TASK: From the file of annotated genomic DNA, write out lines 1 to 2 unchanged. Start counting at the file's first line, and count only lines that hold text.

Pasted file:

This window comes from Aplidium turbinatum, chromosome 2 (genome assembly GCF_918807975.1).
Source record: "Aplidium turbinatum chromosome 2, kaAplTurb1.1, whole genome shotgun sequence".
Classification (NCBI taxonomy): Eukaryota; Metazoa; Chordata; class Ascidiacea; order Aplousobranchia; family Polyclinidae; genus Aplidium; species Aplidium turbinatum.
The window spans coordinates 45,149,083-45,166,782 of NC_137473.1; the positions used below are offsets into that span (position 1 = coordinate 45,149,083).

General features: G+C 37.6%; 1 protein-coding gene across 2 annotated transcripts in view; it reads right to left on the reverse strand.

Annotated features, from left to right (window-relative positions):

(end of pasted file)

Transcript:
This window comes from Aplidium turbinatum, chromosome 2 (genome assembly GCF_918807975.1).
Source record: "Aplidium turbinatum chromosome 2, kaAplTurb1.1, whole genome shotgun sequence".